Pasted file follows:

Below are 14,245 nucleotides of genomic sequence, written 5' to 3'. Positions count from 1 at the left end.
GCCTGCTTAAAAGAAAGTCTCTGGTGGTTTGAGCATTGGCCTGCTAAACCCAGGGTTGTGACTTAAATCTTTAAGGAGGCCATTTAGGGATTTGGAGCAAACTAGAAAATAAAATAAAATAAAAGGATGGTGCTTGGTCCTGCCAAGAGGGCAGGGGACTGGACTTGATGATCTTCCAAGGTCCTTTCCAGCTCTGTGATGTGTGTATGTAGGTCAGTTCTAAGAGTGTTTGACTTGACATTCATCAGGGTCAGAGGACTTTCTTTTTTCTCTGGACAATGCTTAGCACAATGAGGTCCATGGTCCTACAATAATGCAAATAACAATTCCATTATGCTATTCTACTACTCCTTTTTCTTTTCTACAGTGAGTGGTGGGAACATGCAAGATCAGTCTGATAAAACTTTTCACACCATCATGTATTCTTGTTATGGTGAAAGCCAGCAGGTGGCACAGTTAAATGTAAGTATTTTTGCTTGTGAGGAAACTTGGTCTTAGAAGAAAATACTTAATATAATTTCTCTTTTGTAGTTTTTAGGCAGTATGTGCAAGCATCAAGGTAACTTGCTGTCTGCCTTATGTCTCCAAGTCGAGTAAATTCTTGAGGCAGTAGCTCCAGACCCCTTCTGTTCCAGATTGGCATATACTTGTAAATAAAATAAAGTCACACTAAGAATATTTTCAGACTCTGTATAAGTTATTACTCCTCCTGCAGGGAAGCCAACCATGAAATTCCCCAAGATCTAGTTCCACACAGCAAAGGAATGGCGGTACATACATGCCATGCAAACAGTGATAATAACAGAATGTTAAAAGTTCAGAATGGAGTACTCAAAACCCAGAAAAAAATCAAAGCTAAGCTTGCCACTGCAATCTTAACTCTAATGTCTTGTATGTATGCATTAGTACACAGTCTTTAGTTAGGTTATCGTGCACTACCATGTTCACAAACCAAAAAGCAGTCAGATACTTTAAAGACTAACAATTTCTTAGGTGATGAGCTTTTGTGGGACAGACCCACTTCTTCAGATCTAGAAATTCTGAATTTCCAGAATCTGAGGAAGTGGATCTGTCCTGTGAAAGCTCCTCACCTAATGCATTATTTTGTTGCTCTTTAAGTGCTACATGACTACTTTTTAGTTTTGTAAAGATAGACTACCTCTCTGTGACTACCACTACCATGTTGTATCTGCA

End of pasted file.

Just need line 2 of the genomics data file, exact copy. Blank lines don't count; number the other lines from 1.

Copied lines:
GCCTGCTTAAAAGAAAGTCTCTGGTGGTTTGAGCATTGGCCTGCTAAACCCAGGGTTGTGACTTAAATCTTTAAGGAGGCCATTTAGGGATTTGGAGCAAACTAGAAAATAAAATAAAATAAAAGGATGGTGCTTGGTCCTGCCAAGAGGGCAGGGGACTGGACTTGATGATCTTCCAAGGTCCTTTCCAGCTCTGTGATGTGTGTATGTAGGTCAGTTCTAAGAGTGTTTGACTTGACATTCATCAGGGTCAGAGGACTTTCTTTTTTCTCTGGACAATGCTTAGCACAATGAGGTCCATGGTCCTACAATAATGCAAATAACAATTCCATTATGCTATTCTACTACTCCTTTTTCTTTTCTACAGTGAGTGGTGGGAACATGCAAGATCAGTCTGATAAAACTTTTCACACCATCATGTATTCTTGTTATGGTGAAAGCCAGCAGGTGGCACAGTTAAATGTAAGTATTTTTGCTTGTGAGGAAACTTGGTCTTAGAAGAAAATACTTAATATAATTTCTCTTTTGTAGTTTTTAGGCAGTATGTGCAAGCATCAAGGTAACTTGCTGTCTGCCTTATGTCTCCAAGTCGAGTAAATTCTTGAGGCAGTAGCTCCAGACCCCTTCTGTTCCAGATTGGCATATACTTGTAAATAAAATAAAGTCACACTAAGAATATTTTCAGACTCTGTATAAGTTATTACTCCTCCTGCAGGGAAGCCAACCATGAAATTCCCCAAGATCTAGTTCCACACAGCAAAGGAATGGCGGTACATACATGCCATGCAAACAGTGATAATAACAGAATGTTAAAAGTTCAGAATGGAGTACTCAAAACCCAGAAAAAAATCAAAGCTAAGCTTGCCACTGCAATCTTAACTCTAATGTCTTGTATGTATGCATTAGTACACAGTCTTTAGTTAGGTTATCGTGCACTACCATGTTCACAAACCAAAAAGCAGTCAGATACTTTAAAGACTAACAATTTCTTAGGTGATGAGCTTTTGTGGGACAGACCCACTTCTTCAGATCTAGAAATTCTGAATTTCCAGAATCTGAGGAAGTGGATCTGTCCTGTGAAAGCTCCTCACCTAATGCATTATTTTGTTGCTCTTTAAGTGCTACATGACTACTTTTTAGTTTTGTAAAGATAGACTACCTCTCTGTGACTACCACTACCATGTTGTATCTGCA